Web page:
I bought GTA V on PS3 when it first launched back in 2013, and since then have kind of regarded that as a bad move, given that it was £50 and I didn’t even play it all that much around launch period. In fact, since owning it on PS3 I’ve hardly ever booted it up, save for when me and my friend want to fuck around in a private session. But he eventually upgraded to the PC version, and the game becomes somewhat significantly less fun when you’re running around a private session (or public session populated by 12-year olds with a Michael Bay fetish) on your own. But according to my Rockstar Social Club statistics, I’ve played over 50 hours of multiplayer on PS3, so I suppose that it did sort of pay off in the end.

Well anyway, I finally upgraded to the PC version last week and whilst I’ve still not had a chance to fuck around with my friend in a private session as is my usual go-to for the game, I did decide to give the actual multiplayer a try. Whilst I still prefer the relative safety of a private session to the insufferable explosive hell that is public sessions, I’ve found in GTA V the multiplayer racing game that I’ve always wanted. So long as the host isn’t a dick and the racing isn’t “GTA-style”. The recently released Cunning Stunts DLC has made up the bulk of my activity; for those of you who are unaware, it give players the option to race in the more arcade setting of loops, ramps, and mid-air racing rather than the typical street-racing that was in the game before. I’m willing to bet that this was a decision made after reviewing the popularity of similar-styled racing on hacked tracks back in GTA: San Andreas multiplayer. I certainly approve! Winning a hard-fought race of multiple players in this game is so rewarding, both mentally and in cash and RP.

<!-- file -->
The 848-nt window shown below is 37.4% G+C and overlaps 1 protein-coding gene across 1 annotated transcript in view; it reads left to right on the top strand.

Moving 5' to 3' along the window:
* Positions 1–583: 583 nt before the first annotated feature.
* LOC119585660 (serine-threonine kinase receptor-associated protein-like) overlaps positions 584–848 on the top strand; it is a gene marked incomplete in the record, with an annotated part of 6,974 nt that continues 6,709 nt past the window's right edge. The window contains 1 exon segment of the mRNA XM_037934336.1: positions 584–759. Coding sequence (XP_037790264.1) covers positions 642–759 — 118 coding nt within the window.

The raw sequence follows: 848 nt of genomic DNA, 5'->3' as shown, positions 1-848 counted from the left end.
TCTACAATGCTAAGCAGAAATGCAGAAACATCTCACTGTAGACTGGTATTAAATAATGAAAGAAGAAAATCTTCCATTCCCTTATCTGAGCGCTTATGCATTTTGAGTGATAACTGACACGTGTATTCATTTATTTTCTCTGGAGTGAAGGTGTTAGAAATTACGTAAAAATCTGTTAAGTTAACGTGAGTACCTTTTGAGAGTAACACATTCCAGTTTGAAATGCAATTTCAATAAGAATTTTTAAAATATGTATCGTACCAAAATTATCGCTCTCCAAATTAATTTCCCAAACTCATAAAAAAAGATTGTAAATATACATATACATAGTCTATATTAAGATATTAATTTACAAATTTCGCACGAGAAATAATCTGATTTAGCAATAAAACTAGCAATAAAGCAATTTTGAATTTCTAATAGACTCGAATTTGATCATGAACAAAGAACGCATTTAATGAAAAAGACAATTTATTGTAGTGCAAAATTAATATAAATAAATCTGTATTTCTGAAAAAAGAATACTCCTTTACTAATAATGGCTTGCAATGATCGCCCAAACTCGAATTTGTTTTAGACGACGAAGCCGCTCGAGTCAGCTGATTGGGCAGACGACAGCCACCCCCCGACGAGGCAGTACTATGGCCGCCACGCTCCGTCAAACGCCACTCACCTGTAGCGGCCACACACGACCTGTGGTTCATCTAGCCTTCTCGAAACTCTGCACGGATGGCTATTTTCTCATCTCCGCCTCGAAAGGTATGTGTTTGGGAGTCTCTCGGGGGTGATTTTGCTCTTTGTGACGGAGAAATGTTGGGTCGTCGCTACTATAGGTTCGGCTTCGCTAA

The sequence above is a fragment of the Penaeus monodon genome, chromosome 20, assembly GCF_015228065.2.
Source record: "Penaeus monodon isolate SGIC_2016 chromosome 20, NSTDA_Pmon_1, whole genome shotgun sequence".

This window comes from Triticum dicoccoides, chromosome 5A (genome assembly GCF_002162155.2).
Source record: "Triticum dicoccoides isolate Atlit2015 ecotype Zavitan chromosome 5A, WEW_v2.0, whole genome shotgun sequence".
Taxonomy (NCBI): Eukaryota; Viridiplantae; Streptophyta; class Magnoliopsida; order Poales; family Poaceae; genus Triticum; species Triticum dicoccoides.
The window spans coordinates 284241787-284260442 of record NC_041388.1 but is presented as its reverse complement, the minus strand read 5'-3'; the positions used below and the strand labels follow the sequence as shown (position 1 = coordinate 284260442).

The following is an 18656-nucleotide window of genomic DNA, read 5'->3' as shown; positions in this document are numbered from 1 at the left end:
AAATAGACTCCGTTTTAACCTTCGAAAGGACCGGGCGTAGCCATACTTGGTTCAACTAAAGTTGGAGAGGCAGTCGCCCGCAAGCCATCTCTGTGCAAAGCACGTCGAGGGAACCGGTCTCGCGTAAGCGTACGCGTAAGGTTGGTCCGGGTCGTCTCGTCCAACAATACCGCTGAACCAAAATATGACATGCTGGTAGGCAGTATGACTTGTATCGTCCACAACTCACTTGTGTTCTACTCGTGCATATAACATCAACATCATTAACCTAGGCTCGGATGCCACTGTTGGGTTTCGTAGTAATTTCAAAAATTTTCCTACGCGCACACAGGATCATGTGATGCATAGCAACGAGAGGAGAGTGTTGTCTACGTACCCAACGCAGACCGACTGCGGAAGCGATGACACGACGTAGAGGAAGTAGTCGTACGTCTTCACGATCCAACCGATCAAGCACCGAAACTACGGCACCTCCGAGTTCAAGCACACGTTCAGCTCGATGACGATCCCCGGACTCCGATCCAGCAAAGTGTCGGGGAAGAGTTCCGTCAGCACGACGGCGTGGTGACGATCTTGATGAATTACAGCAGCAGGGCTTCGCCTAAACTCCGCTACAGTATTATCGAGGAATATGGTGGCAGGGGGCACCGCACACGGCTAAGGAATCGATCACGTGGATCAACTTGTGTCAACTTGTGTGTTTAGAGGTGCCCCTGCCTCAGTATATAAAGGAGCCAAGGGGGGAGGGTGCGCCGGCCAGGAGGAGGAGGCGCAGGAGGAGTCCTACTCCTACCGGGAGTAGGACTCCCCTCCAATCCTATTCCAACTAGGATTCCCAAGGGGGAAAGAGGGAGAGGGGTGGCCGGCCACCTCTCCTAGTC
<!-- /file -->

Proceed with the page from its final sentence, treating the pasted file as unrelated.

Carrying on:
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Weeeeeee!